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Steps To Take If Your Child Suffers from Birth Defects
Every year in the United States, 1:33 babies born is affected by a birth defect. Learning that your baby has a birth defect can be life changing. You may have many questions and emotions. You may be unsure where to begin to find resources and care for yourself and your baby. First, it is important to connect with others. Talking to your partner, family members, a counselor or a social worker can help you work through feelings so that you can make logical, healthy decisions.
Educate yourself about your child’s condition. Ask questions of doctors and healthcare providers. Get a second opinion if you feel the need. There are many organizations to turn to for information: The March of Dimes, the ARC, Family Voices and the National Information Center for Children and Youth With Disabilities are just a few. Books, community groups and healthcare organizations can also provide a wealth of information. Treatment associated with birth defects can be expensive, so it is important to educate yourself about treatment options, health insurance, nonprofits and health subsidies in your area. A social worker is an important point of contact for information on these matters.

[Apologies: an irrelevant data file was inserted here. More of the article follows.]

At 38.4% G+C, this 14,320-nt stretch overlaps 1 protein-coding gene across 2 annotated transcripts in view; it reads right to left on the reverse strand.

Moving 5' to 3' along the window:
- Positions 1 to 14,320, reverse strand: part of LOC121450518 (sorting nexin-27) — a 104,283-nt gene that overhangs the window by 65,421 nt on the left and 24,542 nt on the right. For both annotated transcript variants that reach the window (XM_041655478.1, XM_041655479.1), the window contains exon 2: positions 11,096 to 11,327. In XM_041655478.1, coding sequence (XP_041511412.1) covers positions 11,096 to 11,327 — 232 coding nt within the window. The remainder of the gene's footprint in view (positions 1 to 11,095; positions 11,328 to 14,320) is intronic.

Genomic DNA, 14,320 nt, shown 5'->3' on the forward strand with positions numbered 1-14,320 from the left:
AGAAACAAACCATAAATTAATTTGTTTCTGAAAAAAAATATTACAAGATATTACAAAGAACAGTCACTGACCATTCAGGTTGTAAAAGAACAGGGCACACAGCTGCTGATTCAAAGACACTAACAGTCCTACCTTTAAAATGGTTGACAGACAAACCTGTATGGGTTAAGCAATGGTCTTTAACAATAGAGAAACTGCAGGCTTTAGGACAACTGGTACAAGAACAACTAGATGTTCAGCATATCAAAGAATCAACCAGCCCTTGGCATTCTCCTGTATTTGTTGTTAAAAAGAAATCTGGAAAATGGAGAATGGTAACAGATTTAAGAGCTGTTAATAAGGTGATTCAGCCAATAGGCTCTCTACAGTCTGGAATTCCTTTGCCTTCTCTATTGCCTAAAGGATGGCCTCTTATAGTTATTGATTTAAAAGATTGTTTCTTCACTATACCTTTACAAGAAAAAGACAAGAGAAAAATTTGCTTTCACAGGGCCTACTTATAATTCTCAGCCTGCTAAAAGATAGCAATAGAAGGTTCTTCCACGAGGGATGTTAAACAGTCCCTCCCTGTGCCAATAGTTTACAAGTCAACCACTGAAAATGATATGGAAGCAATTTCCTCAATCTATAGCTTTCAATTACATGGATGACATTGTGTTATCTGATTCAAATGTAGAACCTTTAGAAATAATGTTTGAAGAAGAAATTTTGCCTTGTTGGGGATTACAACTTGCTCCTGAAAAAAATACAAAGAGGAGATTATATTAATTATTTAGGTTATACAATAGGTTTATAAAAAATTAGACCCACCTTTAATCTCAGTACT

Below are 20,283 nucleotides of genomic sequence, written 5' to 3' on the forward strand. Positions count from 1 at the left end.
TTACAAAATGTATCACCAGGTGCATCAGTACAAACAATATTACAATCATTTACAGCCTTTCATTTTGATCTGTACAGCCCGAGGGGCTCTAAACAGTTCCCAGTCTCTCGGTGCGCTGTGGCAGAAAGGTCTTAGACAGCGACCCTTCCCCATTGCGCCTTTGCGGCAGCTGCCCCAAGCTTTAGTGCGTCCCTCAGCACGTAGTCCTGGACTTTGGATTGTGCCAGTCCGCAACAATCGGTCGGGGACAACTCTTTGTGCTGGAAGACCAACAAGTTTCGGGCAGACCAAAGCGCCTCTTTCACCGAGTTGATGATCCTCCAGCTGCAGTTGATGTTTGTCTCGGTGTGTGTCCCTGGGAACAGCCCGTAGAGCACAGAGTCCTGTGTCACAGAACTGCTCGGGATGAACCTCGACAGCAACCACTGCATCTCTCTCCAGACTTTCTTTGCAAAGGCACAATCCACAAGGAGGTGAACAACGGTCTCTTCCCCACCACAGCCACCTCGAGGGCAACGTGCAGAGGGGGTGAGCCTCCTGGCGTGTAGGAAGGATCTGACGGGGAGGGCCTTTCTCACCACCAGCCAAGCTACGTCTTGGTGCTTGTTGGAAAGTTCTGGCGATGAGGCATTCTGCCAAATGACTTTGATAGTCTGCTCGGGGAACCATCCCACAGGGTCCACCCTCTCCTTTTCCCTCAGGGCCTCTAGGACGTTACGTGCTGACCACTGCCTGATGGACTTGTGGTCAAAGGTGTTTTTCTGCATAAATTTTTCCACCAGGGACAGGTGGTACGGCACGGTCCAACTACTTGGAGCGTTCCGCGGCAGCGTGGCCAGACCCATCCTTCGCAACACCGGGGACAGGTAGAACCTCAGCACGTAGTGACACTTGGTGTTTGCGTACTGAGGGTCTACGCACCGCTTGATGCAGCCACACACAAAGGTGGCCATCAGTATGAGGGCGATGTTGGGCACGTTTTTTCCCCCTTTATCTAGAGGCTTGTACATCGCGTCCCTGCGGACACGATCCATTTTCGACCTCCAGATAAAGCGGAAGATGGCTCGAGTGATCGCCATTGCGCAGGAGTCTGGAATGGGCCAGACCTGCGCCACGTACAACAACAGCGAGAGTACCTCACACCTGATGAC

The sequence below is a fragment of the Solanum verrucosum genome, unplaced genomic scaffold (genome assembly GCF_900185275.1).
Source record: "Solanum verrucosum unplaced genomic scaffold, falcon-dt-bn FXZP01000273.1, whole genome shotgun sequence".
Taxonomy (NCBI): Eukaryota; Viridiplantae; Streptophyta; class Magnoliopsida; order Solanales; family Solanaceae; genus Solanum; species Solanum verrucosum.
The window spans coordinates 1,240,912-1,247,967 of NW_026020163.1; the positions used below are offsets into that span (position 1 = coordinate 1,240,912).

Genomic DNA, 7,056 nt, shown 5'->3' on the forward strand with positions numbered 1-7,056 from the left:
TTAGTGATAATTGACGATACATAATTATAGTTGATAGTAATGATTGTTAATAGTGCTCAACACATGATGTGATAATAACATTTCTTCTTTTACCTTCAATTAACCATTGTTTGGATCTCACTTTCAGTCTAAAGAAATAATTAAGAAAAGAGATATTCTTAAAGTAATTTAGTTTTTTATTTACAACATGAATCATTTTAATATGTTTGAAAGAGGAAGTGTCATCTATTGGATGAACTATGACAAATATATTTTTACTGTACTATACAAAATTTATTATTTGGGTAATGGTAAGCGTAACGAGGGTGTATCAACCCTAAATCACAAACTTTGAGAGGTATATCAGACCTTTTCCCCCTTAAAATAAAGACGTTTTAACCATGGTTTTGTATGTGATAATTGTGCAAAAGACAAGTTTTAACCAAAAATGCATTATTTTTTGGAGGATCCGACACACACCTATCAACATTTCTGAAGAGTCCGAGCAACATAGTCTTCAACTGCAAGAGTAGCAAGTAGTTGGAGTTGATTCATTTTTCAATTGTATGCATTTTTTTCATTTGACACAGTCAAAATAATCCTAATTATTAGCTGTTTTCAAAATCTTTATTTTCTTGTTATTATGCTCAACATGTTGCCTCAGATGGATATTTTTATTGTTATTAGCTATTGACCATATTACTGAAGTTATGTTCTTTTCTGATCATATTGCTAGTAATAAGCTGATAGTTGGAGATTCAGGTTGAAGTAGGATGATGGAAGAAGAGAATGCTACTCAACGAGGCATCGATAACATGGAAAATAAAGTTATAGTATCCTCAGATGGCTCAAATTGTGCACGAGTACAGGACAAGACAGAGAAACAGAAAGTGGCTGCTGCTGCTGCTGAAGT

It will take a team of professionals to care for your child’s needs. You are your child’s most important advocate and early intervention can provide better outcomes in the long term. Form your team early: Ask about support with feeding and nutrition, physical assistance such as assistive tools and technology, therapies and social work. This intervention will form the framework of support throughout development and into adulthood.
A birth defect is not just an immediate consideration but one that may change future considerations of a family as well. Some children with birth defects require lifelong care. Considering how that care will be provided and setting up social services or a trust to manage care can be an important consideration. Parents may also face choices about adding to their family depending on the child’s continuing needs, family ability and the likelihood of future birth defects.